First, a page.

Daniel Reetz, the founder of the DIY Book Scanner community, has recently started making videos of prototyping and shop tips. If you are tinkering with a book scanner (or any other project) in your home shop, these tips will come in handy. https://www.youtube.com/channel/UCn0gq8 ... g_8K1nfInQ

Using SORAA Snap System Beam Spreader - Uneven Lighting

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camwow13
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Re: Using SORAA Snap System Beam Spreader - Uneven Lighting

Post by camwow13 » 17 Mar 2019, 23:28

Yeah I'll probably break down and buy some power adapters and a Rasberry pi for slicker control. Can Pi Scan import Raw files from the cameras as well as JPG? I'm going to be shooting in Raw since the A6000's default color profiles leave a lot to be desired.

I actually have a Kobo Aura One. Only just got it too as I found a crazy deal for it at an overstock store that didn't know its value. I do run KOReader on it :) The forum decided to say I have a Kindle for some reason.

adi7
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Re: Using SORAA Snap System Beam Spreader - Uneven Lighting

Post by adi7 » 20 Mar 2019, 12:29

These images looks very good.There is some reflection from light on the image which is not edited, but anyway,the image looks very good.
Konos93,your platen is at 90 degrees? Because there is a reflection from opposite glass on the page near binding.

There is someone who verified if the reflection ,which comes from the position of light/camera, is present on brand name bookscanners (Qidenus,Atiz)?
because at this scanners the light seems to be much closer to the glass. Thanx.

camwow13
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Re: Using SORAA Snap System Beam Spreader - Uneven Lighting

Post by camwow13 » 20 Mar 2019, 19:16

I bought some Lenticular lenses direct from Tenrec and did a cursory comparison here: https://imgur.com/a/lbu5AjO

As you can see the biggest difference comes from when I properly align my cameras. The lighting is still uneven but it's reaching a point of acceptability to me. I'm a perfectionist and I have to admit this worst case scenario example is looking very decent. My "normal" test pages from other photo books look excellent and text based scanning is downright fantastic.
My biggest problem as seen in the examples is actually the reflection near the spine of the opposing page glass. This is really only seen with dark pages and I can't figure out a way to get rid of it besides covering the opposing page with something dark when scanning dark pages. Not really ideal.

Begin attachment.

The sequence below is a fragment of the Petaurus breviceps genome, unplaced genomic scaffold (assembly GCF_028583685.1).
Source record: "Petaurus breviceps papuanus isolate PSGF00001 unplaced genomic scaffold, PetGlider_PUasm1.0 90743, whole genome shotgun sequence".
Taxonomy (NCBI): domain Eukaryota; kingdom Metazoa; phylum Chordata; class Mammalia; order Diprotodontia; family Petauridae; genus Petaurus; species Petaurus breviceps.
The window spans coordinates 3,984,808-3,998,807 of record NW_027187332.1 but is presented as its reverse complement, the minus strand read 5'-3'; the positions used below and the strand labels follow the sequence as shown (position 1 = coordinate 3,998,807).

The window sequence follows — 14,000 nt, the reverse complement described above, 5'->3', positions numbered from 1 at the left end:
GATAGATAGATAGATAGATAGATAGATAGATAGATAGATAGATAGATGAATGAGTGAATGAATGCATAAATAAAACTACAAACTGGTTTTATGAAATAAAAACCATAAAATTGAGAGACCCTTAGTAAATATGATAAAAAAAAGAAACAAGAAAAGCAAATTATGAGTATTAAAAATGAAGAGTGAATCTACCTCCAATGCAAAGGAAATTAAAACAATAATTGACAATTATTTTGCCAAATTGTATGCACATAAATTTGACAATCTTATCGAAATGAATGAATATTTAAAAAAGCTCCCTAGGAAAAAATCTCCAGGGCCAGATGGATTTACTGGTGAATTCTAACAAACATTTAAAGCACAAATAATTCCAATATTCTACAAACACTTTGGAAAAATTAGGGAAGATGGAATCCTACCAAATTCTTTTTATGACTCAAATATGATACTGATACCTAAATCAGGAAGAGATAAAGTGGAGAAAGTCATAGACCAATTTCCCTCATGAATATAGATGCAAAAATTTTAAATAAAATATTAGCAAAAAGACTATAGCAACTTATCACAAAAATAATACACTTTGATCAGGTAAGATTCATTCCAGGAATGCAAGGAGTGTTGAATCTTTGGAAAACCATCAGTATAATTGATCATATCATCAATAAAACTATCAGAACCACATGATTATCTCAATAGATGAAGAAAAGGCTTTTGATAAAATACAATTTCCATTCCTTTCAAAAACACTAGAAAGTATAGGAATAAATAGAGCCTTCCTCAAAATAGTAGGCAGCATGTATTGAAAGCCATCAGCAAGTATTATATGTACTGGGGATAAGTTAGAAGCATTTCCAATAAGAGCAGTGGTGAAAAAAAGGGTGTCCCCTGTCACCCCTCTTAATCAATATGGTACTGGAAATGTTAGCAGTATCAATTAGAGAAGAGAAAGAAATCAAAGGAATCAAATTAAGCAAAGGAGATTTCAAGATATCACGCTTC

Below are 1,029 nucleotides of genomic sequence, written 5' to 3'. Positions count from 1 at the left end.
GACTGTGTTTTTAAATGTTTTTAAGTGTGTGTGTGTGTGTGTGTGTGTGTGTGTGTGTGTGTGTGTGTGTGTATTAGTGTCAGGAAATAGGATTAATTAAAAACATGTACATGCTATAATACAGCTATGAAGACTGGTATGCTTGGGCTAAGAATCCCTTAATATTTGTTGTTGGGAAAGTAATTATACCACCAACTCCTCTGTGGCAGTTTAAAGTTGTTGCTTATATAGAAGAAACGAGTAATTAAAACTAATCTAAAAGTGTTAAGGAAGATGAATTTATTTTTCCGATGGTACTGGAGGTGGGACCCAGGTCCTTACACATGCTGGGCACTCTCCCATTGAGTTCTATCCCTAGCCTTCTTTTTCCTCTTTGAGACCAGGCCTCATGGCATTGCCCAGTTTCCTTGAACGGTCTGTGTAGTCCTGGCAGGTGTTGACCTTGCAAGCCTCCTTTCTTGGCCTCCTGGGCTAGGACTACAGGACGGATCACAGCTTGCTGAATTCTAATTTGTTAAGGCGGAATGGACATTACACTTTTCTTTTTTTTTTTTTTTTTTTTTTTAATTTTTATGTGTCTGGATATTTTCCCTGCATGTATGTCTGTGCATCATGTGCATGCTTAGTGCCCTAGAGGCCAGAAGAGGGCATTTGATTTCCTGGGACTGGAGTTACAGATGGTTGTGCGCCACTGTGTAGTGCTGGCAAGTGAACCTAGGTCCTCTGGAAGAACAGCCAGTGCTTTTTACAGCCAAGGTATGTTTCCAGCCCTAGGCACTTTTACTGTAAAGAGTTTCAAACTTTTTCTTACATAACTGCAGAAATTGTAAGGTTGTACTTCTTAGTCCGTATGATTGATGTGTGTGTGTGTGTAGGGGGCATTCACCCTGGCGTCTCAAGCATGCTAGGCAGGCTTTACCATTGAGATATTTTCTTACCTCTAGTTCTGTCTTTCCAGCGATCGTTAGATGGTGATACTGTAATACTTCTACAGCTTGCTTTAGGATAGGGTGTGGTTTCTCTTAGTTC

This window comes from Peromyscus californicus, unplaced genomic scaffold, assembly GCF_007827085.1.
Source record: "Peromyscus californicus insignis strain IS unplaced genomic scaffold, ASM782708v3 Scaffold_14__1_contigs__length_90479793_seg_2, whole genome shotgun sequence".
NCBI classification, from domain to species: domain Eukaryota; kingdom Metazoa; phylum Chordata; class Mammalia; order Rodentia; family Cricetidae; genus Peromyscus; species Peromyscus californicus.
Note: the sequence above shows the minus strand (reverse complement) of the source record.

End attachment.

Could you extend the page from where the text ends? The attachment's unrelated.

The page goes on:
I finally got my second A6000 and will be completing final setup for a proper two camera setup. I also verified ARW raw files can be transferred from camera to storage by Pi Scan, albeit very very slowly.

So I'll keep getting things put together, calibrated, and adjusted. I'll post a proper comparison of lighting systems once I'm production ready for everyone to reference.

adi7
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Re: Using SORAA Snap System Beam Spreader - Uneven Lighting

Post by adi7 » 21 Mar 2019, 01:32

Your platen is 90 degree? The reflection near the spine is linked with 90 degree angle?
You use Soraa lights. You use also SoraA snaps?

camwow13
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Re: Using SORAA Snap System Beam Spreader - Uneven Lighting

Post by camwow13 » 21 Mar 2019, 02:37

It's 100 degrees, I CNC'ed and laser cut the parts directly from the Archivist plans so it's almost exactly to the specifications laid out on diybookscanner.org/archivist although with lots of deviations in fasteners.

This entire post is about the snap system, haha. As seen in my above linked examples, the 60 degree snap spreader works almost as well as the 10 LPI Lenticular lenses from the Archivist kit. Even with the kit lenses I'm still struggling to get the lighting as even as possible and reflections under control.

I only just got my second camera so now I'm sitting down to fine tune things and make more detailed comparisons.

adi7
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Re: Using SORAA Snap System Beam Spreader - Uneven Lighting

Post by adi7 » 21 Mar 2019, 04:22

The reflection from the opposite platen near spline was characteristic of our first 90 degree scanner. We changed the angle to 100 degrees and is gone.I'm not very happy to see that can be present in certain conditions even at 100 degree. :(
Our big problem is with the reflection of light near edge of an A4 book ( the book edge reflection seems to be more problematic then at 90 degrees).
In your pictures it seems that you moved the camera back,or zoom less, right? because I do not use zoom, is an Nikkor 40mm/2.8 lens and we must move the camera .For us this is a tricky problem because of time spent with camera alignment of the camera.
Because of light reflexions problem ,I scan only small books.

Maybe there is some special glass which eliminate reflexions?
Or some special lens filter?

duerig
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Re: Using SORAA Snap System Beam Spreader - Uneven Lighting

Post by duerig » 22 Mar 2019, 09:38

The secondary reflection from the other side is only completely absent at 180 degrees (flat platen). As you decrease the platen angle more and more, the secondary reflection will slowly spread from the gutter side and eventually if you had a 0 degree angle (completely parallel), you would see a complete hall-of-mirrors effect. Assuming there was a way for light to get inside in the first place. :)